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Madison LaFollette’s Michael Flowers, left, was a dominant athlete in both football and basketball.

As a sports writer, I get the privilege of attending any and all athletic events for free.

That has given me the luxury of having front row seats for more than 30 years to see some of Wisconsin’s best high school athletes.

So when Gazette sports editor Eric Schmoldt and I decided to do a column on which prep athlete, in our opinion, is the greatest we’ve ever seen in person, I had to ask myself one simple question: Who would I have paid most to see play?

Coming up with a top 10 list was difficult because there have been so many talented boys and girls in so many different sports. Picking the all-time greatest, however, was easy.

Michael Flowers gets my vote. He simply was in a league of his own.

The 2004 Madison La Follette graduate excelled on the gridiron and on the hardwood before eventually deciding to give up football to play basketball at the University of Wisconsin. A four-year letterwinner for the Badgers, Flowers was twice named to the all-Big Ten defensive team and was a second-team all-Big Ten selection as a senior.

The scary thing is, he was probably even more talented on the football field. The 6-foot-2 speedster with a cannon for an arm was Michael Vick, Lamar Jackson and Patrick Mahomes all rolled into one.

He was Houdini on the football field, always finding the quickest and least painful way of getting out of trouble. And as the leader on a team that sometimes struggled, he often found himself trying to get out of a jam.

Former Janesville Parker coach and Wisconsin Football Coaches Association Hall of Fame member Joe Dye said he still has nightmares about trying to come up with a defensive plan to stop Flowers.

“Michael Flowers was a phenomenal multisport athlete,” Dye said. “On the football field, he was electric and made all of his teammates better. He had a tremendous arm with a quick release and even quicker feet with an ability to change the launch point at any time. He was a quarterback that could change a high school football game in the same manner that Michael Vick changed college football during the time frame he was at Virginia Tech.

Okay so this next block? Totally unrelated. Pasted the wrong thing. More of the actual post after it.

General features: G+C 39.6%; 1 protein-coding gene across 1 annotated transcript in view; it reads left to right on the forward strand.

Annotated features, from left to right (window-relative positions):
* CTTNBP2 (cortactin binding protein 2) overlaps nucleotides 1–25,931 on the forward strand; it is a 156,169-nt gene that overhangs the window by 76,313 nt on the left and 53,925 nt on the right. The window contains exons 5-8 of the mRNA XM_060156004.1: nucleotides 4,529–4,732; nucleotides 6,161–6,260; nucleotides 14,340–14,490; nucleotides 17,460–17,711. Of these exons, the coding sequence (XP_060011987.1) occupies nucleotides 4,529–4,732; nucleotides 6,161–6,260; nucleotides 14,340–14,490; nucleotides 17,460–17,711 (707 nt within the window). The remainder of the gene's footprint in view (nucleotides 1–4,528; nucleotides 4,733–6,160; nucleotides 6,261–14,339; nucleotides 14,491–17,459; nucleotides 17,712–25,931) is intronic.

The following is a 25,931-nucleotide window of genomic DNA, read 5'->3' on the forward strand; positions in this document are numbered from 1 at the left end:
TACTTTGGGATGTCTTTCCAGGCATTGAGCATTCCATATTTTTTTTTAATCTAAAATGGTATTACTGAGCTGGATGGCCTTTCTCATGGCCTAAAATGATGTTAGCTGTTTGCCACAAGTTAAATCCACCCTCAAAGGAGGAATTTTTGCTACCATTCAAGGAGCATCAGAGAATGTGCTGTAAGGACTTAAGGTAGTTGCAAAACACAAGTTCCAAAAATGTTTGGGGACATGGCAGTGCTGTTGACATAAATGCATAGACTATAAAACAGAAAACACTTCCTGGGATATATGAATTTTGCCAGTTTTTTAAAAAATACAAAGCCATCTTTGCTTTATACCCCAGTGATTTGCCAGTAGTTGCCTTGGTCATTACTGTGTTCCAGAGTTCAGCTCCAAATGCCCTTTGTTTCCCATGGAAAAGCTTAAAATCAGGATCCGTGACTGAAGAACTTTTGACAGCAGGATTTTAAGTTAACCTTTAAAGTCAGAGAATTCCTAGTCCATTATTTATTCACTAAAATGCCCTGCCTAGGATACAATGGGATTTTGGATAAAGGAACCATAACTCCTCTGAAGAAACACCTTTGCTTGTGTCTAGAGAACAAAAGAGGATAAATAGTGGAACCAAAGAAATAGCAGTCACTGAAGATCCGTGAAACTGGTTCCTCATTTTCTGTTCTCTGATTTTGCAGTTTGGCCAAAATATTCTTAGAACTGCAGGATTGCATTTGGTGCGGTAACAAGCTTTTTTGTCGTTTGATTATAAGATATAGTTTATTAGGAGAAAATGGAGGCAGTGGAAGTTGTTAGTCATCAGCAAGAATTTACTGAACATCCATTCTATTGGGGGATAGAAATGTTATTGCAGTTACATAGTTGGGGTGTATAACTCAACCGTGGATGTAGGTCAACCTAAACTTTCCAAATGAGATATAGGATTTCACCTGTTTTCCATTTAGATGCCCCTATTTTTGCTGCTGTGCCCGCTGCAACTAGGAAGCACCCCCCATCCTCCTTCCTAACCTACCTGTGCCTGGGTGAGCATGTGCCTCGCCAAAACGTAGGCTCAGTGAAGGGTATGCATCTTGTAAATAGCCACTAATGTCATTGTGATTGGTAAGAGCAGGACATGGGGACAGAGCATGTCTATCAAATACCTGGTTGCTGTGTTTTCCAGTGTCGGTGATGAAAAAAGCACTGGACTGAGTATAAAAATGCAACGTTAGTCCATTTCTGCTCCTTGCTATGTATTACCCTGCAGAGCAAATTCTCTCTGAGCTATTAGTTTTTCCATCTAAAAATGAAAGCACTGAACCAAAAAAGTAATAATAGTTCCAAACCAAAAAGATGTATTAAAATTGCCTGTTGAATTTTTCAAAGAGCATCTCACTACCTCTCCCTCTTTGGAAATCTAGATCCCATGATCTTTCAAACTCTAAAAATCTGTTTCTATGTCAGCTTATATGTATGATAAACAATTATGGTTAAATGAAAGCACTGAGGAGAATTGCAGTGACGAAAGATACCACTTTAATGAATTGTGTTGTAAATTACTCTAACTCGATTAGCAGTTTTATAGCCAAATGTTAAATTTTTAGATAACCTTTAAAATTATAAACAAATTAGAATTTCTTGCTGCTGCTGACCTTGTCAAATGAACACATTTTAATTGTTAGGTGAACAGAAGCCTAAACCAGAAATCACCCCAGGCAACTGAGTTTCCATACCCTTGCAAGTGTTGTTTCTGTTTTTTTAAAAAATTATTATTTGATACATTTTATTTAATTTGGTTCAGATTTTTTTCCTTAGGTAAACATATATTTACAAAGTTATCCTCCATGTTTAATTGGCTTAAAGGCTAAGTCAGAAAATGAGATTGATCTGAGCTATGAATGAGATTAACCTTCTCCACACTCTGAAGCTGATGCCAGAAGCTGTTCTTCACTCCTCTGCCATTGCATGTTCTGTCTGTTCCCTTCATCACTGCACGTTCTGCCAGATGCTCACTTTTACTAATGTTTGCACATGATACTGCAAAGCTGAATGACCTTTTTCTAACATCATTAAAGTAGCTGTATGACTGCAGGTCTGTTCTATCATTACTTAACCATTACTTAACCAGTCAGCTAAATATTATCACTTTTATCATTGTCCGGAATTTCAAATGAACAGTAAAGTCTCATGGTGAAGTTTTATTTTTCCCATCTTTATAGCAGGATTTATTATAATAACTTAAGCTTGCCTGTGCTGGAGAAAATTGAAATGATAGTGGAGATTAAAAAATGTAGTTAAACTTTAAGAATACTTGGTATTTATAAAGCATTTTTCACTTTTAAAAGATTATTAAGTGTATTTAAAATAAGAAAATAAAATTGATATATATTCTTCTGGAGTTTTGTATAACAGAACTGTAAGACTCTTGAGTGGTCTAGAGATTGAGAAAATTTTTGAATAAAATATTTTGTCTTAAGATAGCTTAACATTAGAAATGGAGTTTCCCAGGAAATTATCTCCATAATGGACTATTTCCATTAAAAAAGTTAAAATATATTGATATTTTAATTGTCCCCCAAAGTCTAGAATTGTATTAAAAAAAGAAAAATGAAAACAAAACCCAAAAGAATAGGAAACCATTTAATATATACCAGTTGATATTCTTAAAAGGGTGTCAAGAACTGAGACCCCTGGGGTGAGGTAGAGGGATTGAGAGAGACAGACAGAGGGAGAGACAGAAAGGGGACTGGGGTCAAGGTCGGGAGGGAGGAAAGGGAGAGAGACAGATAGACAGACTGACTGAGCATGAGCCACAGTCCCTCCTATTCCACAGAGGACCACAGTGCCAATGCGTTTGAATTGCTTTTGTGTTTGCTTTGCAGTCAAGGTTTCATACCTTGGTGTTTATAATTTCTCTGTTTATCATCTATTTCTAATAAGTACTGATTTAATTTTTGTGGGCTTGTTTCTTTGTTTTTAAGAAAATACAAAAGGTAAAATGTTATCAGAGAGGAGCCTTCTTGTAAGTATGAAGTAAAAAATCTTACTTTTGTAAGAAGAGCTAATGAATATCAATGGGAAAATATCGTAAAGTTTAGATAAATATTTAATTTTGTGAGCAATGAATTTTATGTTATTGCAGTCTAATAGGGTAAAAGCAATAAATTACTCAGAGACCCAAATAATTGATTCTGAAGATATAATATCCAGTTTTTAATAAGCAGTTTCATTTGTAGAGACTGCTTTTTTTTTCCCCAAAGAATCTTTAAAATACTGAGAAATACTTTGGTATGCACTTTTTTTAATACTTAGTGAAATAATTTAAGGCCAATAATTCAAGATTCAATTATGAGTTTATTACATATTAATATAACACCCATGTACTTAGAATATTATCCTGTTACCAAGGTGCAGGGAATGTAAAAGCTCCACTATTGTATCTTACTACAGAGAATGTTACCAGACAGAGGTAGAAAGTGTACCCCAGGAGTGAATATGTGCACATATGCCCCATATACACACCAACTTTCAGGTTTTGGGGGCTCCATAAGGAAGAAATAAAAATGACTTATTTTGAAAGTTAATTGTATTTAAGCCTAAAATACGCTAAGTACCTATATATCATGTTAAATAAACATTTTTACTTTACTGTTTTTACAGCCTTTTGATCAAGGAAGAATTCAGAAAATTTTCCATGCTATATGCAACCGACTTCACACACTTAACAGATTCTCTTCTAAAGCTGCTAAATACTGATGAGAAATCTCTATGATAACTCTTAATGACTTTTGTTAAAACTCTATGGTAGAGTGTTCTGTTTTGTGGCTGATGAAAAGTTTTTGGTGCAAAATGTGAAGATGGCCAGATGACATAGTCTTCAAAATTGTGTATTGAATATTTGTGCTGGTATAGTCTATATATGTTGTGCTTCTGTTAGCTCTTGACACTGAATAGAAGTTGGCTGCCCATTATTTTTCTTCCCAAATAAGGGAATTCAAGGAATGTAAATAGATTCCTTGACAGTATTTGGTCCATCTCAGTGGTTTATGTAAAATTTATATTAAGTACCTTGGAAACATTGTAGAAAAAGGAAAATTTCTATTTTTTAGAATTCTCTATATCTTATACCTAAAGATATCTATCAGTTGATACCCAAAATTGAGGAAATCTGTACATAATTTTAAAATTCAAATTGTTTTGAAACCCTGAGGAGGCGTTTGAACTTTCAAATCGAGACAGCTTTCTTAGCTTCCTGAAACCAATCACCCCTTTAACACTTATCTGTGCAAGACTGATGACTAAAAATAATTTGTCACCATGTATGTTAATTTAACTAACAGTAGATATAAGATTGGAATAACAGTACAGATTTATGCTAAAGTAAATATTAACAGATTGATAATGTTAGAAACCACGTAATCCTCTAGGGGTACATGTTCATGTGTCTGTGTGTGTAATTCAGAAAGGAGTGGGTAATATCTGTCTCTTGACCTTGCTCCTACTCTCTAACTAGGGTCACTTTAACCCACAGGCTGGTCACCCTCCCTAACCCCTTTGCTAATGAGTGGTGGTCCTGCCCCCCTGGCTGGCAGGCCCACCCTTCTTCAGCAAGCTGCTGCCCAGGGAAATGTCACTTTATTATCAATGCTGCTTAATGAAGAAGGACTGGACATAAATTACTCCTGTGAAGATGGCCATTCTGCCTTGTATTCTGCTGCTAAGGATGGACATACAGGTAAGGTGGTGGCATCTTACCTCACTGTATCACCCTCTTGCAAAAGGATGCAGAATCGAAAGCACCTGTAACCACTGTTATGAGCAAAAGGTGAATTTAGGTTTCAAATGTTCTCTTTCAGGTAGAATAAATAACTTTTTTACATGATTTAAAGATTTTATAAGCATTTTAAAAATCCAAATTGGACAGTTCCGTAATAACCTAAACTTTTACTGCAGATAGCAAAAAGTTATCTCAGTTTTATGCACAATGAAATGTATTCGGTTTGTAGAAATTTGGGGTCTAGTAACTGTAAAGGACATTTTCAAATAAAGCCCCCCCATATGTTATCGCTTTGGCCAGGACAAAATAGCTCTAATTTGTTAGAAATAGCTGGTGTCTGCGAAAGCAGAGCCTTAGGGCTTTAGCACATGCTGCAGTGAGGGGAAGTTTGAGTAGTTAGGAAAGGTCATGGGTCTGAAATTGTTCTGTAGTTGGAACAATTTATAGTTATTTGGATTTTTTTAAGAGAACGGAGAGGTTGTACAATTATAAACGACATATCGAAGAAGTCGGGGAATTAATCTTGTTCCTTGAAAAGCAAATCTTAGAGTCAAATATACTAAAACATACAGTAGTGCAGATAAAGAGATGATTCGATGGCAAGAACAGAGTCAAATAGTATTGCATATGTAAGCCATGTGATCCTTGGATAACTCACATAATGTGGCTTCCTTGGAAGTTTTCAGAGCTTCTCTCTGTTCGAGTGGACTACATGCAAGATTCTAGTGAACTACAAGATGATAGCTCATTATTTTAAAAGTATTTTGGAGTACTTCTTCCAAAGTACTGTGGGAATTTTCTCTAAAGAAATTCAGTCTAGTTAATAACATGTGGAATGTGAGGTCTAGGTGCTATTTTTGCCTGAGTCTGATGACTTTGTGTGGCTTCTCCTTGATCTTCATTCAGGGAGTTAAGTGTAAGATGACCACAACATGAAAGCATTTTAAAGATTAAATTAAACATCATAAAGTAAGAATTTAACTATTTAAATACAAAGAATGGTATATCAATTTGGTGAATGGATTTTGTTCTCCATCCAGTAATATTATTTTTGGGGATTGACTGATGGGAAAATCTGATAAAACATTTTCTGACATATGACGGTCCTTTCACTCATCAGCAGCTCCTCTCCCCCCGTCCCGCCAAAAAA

“Michael’s field vision in football was truly outstanding for a high school player, which I believe was one of the key skill sets that he brought to the basketball court later when he played for Wisconsin. He’s a great choice for the all-time greatest.”

Despite not playing football his senior season in order to concentrate on basketball, Flowers was first-team all-Big Eight as a junior and all-state honorable mention. Had he stuck with football, I strongly believe he could’ve started for the Badgers. John Stocco was the quarterback for UW in 2006 and 2007, leading the Badgers to a 12-1 record in 2006, but Tyler Donovan took over the reins in 2007 and had nowhere near the physical tools that Flowers possessed. Flowers was a taller Russell Wilson—who earned all-Big Ten first-team honors in his one season with the Badgers in 2011.

Although we’ll never know what kind of success Flowers would’ve found football-wise, he certainly made a name for himself on the basketball court.

A three-time all-Big Eight selection and a first-team all-state pick his junior and senior year, Flowers helped lead the Lancers to the WIAA Division 1 state title in 2002. He was the state’s Gatorade Player of the Year in 2004.

Playing alongside his brothers Jonte and Jason during the 2001-02 season, Michael scored 42 points in three state tournament games, including 11 in the Lancers’ 43-40 win over Fond du Lac in the state championship game.

In college, Flowers was a part of Wisconsin teams that earned the program’s first No. 1 national ranking in 2007, won the Big Ten regular-season and tournament championships in 2008, and earned All-Big Ten Team honors in 2007 and 2008.

As I think back to all the great athletes I’ve covered, the only one that I can even remotely compare Flowers to is 2020 East Troy graduate A.J. Vukovich. He was the Rock Valley Conference’s player of the year the past three seasons in basketball and last month he was drafted in the fourth round of the MLB Draft by the Arizona Diamondbacks. Vuckovich was a man among boys on the basketball court and certainly could’ve played Division I college basketball.

With so much talent littering the state’s landscape over the years, I’m sure I’ll look back and say, “Oh, I forgot about him, or I forgot to mention her.”

But when it comes to naming the greatest of them all, Michael Flowers easily gets my vote.

John Barry is a sports writer for The Gazette. Email him at jbarry@gazettextra.com.

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